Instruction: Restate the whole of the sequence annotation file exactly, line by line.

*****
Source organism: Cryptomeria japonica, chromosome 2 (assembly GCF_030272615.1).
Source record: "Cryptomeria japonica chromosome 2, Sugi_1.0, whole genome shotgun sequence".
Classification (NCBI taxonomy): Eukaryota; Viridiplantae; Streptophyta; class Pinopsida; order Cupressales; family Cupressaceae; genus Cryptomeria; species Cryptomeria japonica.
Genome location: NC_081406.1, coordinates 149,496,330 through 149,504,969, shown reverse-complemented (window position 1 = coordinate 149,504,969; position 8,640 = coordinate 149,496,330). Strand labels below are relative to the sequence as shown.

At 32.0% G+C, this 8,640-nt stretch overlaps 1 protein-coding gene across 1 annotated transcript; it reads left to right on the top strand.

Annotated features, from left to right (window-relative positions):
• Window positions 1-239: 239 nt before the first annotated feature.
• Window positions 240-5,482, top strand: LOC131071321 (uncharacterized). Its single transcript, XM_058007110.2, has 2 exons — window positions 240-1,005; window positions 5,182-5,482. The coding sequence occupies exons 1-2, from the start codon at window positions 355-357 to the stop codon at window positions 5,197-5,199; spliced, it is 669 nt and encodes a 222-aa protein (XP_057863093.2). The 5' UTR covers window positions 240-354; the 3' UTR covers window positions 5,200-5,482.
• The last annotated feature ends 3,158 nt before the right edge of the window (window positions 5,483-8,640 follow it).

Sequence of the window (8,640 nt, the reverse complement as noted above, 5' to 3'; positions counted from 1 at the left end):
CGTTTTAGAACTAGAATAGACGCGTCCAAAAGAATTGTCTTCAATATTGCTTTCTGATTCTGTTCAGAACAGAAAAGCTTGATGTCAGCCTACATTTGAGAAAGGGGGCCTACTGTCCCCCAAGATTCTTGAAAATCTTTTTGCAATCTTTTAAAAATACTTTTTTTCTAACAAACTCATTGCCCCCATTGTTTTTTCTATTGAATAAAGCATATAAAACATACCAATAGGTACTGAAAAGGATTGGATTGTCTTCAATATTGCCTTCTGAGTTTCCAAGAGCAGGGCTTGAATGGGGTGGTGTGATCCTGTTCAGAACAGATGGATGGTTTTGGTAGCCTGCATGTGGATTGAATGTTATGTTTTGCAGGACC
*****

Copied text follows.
Source organism: Cryptomeria japonica, chromosome 2 (assembly GCF_030272615.1).
Source record: "Cryptomeria japonica chromosome 2, Sugi_1.0, whole genome shotgun sequence".
Classification (NCBI taxonomy): Eukaryota; Viridiplantae; Streptophyta; class Pinopsida; order Cupressales; family Cupressaceae; genus Cryptomeria; species Cryptomeria japonica.
Genome location: NC_081406.1, coordinates 149,496,330 through 149,504,969, shown reverse-complemented (window position 1 = coordinate 149,504,969; position 8,640 = coordinate 149,496,330). Strand labels below are relative to the sequence as shown.

At 32.0% G+C, this 8,640-nt stretch overlaps 1 protein-coding gene across 1 annotated transcript; it reads left to right on the top strand.

Annotated features, from left to right (window-relative positions):
• Window positions 1-239: 239 nt before the first annotated feature.
• Window positions 240-5,482, top strand: LOC131071321 (uncharacterized). Its single transcript, XM_058007110.2, has 2 exons — window positions 240-1,005; window positions 5,182-5,482. The coding sequence occupies exons 1-2, from the start codon at window positions 355-357 to the stop codon at window positions 5,197-5,199; spliced, it is 669 nt and encodes a 222-aa protein (XP_057863093.2). The 5' UTR covers window positions 240-354; the 3' UTR covers window positions 5,200-5,482.
• The last annotated feature ends 3,158 nt before the right edge of the window (window positions 5,483-8,640 follow it).

Sequence of the window (8,640 nt, the reverse complement as noted above, 5' to 3'; positions counted from 1 at the left end):
CGTTTTAGAACTAGAATAGACGCGTCCAAAAGAATTGTCTTCAATATTGCTTTCTGATTCTGTTCAGAACAGAAAAGCTTGATGTCAGCCTACATTTGAGAAAGGGGGCCTACTGTCCCCCAAGATTCTTGAAAATCTTTTTGCAATCTTTTAAAAATACTTTTTTTCTAACAAACTCATTGCCCCCATTGTTTTTTCTATTGAATAAAGCATATAAAACATACCAATAGGTACTGAAAAGGATTGGATTGTCTTCAATATTGCCTTCTGAGTTTCCAAGAGCAGGGCTTGAATGGGGTGGTGTGATCCTGTTCAGAACAGATGGATGGTTTTGGTAGCCTGCATGTGGATTGAATGTTATGTTTTGCAGGACC